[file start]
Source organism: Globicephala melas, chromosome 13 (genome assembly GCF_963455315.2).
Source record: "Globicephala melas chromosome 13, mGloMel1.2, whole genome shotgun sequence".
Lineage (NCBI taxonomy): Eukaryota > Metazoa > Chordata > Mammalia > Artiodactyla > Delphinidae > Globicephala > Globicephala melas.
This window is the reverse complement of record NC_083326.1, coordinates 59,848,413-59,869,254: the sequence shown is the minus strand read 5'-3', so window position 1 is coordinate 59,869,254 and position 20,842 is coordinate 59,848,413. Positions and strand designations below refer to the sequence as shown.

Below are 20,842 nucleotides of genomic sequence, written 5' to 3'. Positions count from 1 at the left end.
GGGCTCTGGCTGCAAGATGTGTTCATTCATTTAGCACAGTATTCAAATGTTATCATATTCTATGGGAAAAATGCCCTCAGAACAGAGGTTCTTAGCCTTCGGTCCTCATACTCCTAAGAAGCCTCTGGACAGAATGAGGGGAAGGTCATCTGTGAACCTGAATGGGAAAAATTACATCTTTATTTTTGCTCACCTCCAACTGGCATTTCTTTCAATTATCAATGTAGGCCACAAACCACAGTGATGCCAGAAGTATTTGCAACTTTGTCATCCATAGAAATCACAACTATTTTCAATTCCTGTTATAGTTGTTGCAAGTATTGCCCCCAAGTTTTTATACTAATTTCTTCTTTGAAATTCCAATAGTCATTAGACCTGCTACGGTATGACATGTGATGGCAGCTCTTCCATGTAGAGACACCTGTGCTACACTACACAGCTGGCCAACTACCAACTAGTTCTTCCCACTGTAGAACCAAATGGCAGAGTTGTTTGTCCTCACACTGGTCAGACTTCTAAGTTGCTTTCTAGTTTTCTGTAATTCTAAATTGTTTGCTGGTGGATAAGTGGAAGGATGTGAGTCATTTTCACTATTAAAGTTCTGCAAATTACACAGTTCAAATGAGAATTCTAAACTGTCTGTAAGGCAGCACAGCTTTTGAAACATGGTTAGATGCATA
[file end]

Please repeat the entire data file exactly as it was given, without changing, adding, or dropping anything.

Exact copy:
Source organism: Globicephala melas, chromosome 13 (genome assembly GCF_963455315.2).
Source record: "Globicephala melas chromosome 13, mGloMel1.2, whole genome shotgun sequence".
Lineage (NCBI taxonomy): Eukaryota > Metazoa > Chordata > Mammalia > Artiodactyla > Delphinidae > Globicephala > Globicephala melas.
This window is the reverse complement of record NC_083326.1, coordinates 59,848,413-59,869,254: the sequence shown is the minus strand read 5'-3', so window position 1 is coordinate 59,869,254 and position 20,842 is coordinate 59,848,413. Positions and strand designations below refer to the sequence as shown.

Below are 20,842 nucleotides of genomic sequence, written 5' to 3'. Positions count from 1 at the left end.
GGGCTCTGGCTGCAAGATGTGTTCATTCATTTAGCACAGTATTCAAATGTTATCATATTCTATGGGAAAAATGCCCTCAGAACAGAGGTTCTTAGCCTTCGGTCCTCATACTCCTAAGAAGCCTCTGGACAGAATGAGGGGAAGGTCATCTGTGAACCTGAATGGGAAAAATTACATCTTTATTTTTGCTCACCTCCAACTGGCATTTCTTTCAATTATCAATGTAGGCCACAAACCACAGTGATGCCAGAAGTATTTGCAACTTTGTCATCCATAGAAATCACAACTATTTTCAATTCCTGTTATAGTTGTTGCAAGTATTGCCCCCAAGTTTTTATACTAATTTCTTCTTTGAAATTCCAATAGTCATTAGACCTGCTACGGTATGACATGTGATGGCAGCTCTTCCATGTAGAGACACCTGTGCTACACTACACAGCTGGCCAACTACCAACTAGTTCTTCCCACTGTAGAACCAAATGGCAGAGTTGTTTGTCCTCACACTGGTCAGACTTCTAAGTTGCTTTCTAGTTTTCTGTAATTCTAAATTGTTTGCTGGTGGATAAGTGGAAGGATGTGAGTCATTTTCACTATTAAAGTTCTGCAAATTACACAGTTCAAATGAGAATTCTAAACTGTCTGTAAGGCAGCACAGCTTTTGAAACATGGTTAGATGCATA